From an ancient Peruvian civilization comes this warning: Don’t chop down all your trees, or there will be hell to pay.
The Nazca people are famous for the enormous earthworks they carved into an arid plateau, in designs that range from simple geometrical forms to representations of animals like hummingbirds, lizards, and monkeys. They were previously known to have disappeared around A.D. 500, when massive floods powered by El Niño ravaged the valley where they made their home. Now, a new study that examined the pollen in buried layers of soil in order to trace the horticultural history of the land may have revealed why those floods were so devastating.
The Ica Valley, about 120 miles south of Lima, is barren today but was once a riverine oasis — a fertile landscape capable of supporting many people. The key to that fertility was a tree called the huarango [Los Angeles Times]. The huarango tree provided wood for building and fuel, and seed pods that can be ground up and used in flour or beer. Its branches caught the water in morning mists, and its roots stabilized the topsoil. Says lead researcher David Beresford-Jones: “These were very special forests…. It is the ecological keystone species in the desert zone enhancing soil fertility and moisture and underpinning the floodplain with one of the deepest root systems of any tree known” [BBC News].
The new study, published in the journal Latin American Antiquity, found that the pollen in the older layers of soil came almost entirely from huarango trees. But by A.D. 400, pollen from corn and cotton plants had replaced the tree pollen, suggesting that the Nazca people had chopped down the forests to make room for agricultural fields. About AD 500, a major El Niño built up in the Pacific, deluging the nearby Andes with rain. Walls of water and mud washed down the valley and over the denuded landscape, sweeping away food crops, buildings and artifacts. Beresford-Jones compared it with the 1997-98 El Niño, which left the city of Ica 6 feet underwater [Los Angeles Times]. The floods of A.D. 500 were many times worse, the researchers say.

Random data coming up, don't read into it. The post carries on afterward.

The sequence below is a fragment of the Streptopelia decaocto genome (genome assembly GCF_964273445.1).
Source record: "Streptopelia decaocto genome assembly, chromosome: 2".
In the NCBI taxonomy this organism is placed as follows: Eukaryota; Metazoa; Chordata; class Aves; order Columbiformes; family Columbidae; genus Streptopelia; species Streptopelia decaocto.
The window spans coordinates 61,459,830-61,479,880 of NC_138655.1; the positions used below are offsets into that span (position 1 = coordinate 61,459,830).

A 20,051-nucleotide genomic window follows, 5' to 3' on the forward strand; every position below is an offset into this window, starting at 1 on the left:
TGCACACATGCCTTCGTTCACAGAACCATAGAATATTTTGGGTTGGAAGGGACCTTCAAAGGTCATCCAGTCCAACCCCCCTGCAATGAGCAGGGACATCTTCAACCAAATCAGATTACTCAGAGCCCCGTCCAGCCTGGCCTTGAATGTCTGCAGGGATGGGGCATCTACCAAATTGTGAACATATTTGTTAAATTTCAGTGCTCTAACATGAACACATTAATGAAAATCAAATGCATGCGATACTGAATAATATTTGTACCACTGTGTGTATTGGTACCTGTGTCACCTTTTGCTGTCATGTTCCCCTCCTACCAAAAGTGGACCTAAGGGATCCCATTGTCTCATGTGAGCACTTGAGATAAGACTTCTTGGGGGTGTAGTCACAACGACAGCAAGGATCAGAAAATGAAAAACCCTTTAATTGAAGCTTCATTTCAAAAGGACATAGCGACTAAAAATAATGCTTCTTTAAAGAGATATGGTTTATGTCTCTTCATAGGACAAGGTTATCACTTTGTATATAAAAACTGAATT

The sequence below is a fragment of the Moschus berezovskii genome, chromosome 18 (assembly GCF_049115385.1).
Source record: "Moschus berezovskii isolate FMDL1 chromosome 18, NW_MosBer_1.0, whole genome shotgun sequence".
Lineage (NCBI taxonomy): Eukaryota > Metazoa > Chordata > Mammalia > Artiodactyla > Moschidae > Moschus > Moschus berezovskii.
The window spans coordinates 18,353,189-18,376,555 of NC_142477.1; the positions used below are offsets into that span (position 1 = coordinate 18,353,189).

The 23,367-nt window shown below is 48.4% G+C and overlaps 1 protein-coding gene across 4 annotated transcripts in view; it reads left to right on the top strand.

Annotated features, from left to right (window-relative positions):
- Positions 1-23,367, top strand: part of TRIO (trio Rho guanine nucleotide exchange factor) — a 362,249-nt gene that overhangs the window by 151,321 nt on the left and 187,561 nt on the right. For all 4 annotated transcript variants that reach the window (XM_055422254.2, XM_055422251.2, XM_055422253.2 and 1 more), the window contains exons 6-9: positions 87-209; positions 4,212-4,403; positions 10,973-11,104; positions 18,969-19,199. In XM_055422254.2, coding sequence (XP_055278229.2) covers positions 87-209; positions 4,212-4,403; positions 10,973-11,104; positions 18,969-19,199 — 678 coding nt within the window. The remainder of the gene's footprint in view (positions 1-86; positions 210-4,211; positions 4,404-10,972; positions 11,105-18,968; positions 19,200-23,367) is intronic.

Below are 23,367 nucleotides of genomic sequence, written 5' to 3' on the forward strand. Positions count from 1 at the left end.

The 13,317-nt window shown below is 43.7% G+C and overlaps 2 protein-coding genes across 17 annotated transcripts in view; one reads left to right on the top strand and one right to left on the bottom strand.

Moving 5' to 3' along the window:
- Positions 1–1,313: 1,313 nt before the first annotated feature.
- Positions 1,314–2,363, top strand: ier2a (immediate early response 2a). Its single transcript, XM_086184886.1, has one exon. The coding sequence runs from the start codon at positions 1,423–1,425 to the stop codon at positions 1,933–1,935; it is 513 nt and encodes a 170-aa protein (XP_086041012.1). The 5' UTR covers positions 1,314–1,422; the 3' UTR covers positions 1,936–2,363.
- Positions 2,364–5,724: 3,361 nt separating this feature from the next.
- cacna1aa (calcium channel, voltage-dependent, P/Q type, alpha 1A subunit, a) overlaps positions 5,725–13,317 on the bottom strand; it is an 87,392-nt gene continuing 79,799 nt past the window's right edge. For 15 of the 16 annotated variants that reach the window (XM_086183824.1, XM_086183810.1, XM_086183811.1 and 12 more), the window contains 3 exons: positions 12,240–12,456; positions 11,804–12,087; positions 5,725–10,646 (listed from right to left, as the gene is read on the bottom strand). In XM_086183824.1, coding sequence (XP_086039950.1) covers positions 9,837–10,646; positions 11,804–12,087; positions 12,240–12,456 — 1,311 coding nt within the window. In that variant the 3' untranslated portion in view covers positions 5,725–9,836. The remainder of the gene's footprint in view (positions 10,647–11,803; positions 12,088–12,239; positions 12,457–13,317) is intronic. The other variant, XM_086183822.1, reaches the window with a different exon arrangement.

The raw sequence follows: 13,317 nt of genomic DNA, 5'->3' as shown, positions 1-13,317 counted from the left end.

In the soil layers that came directly after the flood, the only pollen came from salt-tolerant plants that could survive in the arid conditions left behind in the aftermath of the natural disaster. The land was clearly no longer able to support agriculture, and the Nazca people vanished. But although the El Niño floods were dramatic, they didn’t have to mark the end of a civilization, the researchers say. “The landscape only became exposed to the catastrophic effects of that El Nino flood, once people had inadvertently crossed an ecological threshold,” explains Dr Beresford-Jones. “Such thresholds or ‘tipping-points’ are sharply defined in these desert environments” [BBC News]. The study refutes the notion that pre-Columbian people always lived in perfect harmony with nature, the researchers say–and also serves as a reminder that medding with the ecosystem can have devastating consequences.
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Image: Alex Chepstow-Lusty